Public transit in Northern Va. sees decrease in ridership

WASHINGTON — Fewer commuters are opting for public transit in Northern Virginia. Overall, ridership levels are down 12 percent from this time last year, according to numbers from the Northern Virginia Transportation Commission.

“It’s a convergence of things: One, it’s the ‘SafeTrack’ issue and the effort to get Metro back on track; it’s also gas prices,” said Jay Fisette, chairman of the commission and also vice chairman of the Arlington County Board.

At a meeting Thursday night, the commission, which is made up of local and state leaders from Northern Virginia, heard the troubling numbers, but most agreed the round-the-clock Metro track work was and is needed.

From the first fiscal quarter of 2016 to the end of the first quarter of 2017, Metrorail has seen the biggest decline, with a drop of 4.5 million riders, or 17 percent.

Other agencies feeling the pain as riders seek other options, such as driving, include the Potomac and Rappahannock Transportation Commission, with a 9 percent decrease in bus use. Alexandria’s DASH and Fairfax County Connect bus systems both saw numbers fall by 7 percent. Metrobus use fell by almost 5 percent.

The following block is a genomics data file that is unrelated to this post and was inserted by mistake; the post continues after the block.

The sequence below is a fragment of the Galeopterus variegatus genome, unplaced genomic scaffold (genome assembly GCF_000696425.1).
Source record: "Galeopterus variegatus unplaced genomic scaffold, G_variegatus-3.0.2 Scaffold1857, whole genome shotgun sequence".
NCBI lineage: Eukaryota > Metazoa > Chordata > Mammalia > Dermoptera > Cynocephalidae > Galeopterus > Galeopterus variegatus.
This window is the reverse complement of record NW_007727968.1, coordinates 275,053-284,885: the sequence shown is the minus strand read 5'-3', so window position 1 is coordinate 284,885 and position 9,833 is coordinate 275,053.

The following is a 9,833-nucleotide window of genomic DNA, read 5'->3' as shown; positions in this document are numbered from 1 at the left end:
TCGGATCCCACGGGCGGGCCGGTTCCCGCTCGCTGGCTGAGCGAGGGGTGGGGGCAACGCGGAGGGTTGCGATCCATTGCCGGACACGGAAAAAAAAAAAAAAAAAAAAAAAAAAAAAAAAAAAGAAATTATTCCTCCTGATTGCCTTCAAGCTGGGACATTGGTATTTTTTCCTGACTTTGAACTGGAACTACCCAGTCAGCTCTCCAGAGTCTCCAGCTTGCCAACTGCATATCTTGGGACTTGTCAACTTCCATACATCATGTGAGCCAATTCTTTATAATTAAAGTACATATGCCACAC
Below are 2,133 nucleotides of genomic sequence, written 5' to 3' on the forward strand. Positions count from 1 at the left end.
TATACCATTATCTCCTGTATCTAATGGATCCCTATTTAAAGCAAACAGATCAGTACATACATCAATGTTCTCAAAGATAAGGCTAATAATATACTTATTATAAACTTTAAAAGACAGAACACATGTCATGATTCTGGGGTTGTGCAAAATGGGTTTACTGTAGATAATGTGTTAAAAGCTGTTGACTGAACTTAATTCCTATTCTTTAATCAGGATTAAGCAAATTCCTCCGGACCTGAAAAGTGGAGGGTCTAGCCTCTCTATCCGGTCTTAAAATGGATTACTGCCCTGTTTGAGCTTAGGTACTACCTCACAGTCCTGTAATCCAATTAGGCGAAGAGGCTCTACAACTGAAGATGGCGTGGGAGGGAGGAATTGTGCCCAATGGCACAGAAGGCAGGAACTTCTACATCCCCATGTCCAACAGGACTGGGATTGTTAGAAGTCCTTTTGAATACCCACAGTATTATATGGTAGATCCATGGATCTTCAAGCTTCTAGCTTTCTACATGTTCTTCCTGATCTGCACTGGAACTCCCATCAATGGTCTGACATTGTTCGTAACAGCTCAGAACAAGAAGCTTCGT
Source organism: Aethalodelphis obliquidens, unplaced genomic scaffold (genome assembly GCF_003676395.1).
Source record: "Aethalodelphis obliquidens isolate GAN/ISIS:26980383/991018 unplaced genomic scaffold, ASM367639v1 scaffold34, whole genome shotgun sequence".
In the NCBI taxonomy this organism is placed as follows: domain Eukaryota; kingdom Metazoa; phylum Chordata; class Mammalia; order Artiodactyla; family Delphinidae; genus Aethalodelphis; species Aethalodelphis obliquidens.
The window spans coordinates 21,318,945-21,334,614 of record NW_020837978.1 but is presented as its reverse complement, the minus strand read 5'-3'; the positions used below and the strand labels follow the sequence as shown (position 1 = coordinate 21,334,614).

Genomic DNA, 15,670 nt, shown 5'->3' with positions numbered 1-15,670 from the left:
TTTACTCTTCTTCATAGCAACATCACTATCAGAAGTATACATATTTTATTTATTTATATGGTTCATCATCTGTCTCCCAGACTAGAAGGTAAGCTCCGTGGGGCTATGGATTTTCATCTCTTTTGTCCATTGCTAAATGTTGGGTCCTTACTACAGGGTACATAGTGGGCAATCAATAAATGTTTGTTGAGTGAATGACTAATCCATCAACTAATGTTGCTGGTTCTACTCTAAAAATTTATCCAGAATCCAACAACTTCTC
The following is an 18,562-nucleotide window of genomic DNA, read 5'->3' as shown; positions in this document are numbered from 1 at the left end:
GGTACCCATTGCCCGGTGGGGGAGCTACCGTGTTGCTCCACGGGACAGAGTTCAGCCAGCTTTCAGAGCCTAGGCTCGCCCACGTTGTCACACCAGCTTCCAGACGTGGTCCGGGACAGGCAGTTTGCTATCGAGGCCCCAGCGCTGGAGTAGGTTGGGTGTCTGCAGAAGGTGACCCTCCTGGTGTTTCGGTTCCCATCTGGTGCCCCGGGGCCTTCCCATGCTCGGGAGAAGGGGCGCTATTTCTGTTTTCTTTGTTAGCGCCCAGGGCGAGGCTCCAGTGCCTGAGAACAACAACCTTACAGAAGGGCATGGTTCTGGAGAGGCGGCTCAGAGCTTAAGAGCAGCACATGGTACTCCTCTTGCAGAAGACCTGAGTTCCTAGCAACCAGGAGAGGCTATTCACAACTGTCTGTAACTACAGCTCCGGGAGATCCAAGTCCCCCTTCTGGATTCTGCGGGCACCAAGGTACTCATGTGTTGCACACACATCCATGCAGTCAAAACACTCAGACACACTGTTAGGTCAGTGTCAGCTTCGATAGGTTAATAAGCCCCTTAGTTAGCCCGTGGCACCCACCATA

While the news was bad for some, some options are benefiting from Metro’s woes, including Arlington Transit buses, which saw an 18 percent spike in ridership, followed by VRE, which saw a 9 percent spike in business. Loudoun County Transit also saw small spike of 1.3 percent, according to the NVTC.

Fisette believes Metro’s best days are ahead, though the transit system and its general manager, Paul Wiedefeld, have made tough decisions in order to fix the aging system. Among those calls, Fisette said the commission supports the general manager’s call to reduce the rail system’s late-night hours.

“Our aim and our goal is to bring the ridership back to Metro through safety, reliability and good service,” he said.

The commission chair said it will take time and money, but Metro will come back and riders will again use the rail system to get around.

“The economy will not survive without a robust, effective Metro system,” Fisette said.

Mike Murillo

Mike Murillo is a reporter and anchor at WTOP. Before joining WTOP in 2013, he worked in radio in Orlando, New York City and Philadelphia.

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